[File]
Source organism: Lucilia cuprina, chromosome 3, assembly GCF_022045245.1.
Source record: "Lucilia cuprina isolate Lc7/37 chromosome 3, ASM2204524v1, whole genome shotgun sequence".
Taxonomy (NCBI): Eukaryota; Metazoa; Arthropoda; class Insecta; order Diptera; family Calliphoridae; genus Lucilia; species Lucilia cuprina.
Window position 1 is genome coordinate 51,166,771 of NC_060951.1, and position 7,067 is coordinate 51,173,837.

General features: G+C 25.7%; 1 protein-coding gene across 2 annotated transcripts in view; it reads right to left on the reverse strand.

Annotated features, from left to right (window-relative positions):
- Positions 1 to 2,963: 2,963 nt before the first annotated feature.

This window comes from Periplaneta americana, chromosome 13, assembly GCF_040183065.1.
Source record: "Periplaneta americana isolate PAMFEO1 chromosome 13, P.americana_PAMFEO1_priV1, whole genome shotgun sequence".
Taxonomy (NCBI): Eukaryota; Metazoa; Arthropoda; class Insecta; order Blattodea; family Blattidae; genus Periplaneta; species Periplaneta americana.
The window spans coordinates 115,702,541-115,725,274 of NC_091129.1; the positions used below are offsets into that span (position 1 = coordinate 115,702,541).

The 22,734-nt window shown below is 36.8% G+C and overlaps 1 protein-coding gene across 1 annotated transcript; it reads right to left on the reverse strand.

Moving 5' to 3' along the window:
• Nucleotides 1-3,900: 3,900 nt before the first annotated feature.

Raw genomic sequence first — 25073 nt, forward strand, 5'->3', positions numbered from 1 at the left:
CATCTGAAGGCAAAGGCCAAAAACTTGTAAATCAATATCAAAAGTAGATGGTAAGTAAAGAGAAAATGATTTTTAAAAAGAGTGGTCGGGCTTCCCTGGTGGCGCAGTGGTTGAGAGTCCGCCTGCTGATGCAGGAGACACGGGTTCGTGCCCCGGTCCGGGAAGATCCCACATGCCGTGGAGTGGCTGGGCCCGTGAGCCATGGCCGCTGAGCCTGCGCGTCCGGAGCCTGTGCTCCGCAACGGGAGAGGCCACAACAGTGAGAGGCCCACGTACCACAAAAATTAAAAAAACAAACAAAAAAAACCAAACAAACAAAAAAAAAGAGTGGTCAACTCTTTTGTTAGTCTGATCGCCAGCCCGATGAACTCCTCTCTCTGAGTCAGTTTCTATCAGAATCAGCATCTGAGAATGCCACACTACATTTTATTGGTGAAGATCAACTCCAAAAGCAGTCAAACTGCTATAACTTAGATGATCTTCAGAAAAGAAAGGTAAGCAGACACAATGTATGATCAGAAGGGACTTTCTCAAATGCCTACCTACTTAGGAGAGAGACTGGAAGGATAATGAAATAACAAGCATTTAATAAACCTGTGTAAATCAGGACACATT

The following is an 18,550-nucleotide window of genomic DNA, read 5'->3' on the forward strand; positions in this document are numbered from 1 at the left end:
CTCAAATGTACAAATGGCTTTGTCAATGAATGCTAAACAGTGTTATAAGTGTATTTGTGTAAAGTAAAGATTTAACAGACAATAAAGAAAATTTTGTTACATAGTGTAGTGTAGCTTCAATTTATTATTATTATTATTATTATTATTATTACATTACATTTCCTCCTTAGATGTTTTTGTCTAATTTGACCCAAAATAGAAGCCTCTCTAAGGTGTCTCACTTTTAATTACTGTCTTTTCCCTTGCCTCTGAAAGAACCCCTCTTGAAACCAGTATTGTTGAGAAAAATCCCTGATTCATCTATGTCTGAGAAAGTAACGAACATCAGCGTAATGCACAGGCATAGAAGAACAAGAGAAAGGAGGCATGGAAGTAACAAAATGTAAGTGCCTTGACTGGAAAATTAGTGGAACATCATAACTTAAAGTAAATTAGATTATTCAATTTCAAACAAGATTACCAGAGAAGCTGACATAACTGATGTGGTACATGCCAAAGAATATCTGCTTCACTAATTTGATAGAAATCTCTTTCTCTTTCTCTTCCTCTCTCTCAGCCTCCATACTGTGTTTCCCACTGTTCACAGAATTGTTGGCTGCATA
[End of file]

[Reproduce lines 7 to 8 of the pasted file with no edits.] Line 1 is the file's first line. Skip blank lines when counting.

- Positions 1 to 2,963: 2,963 nt before the first annotated feature.

This window comes from Periplaneta americana, chromosome 13, assembly GCF_040183065.1.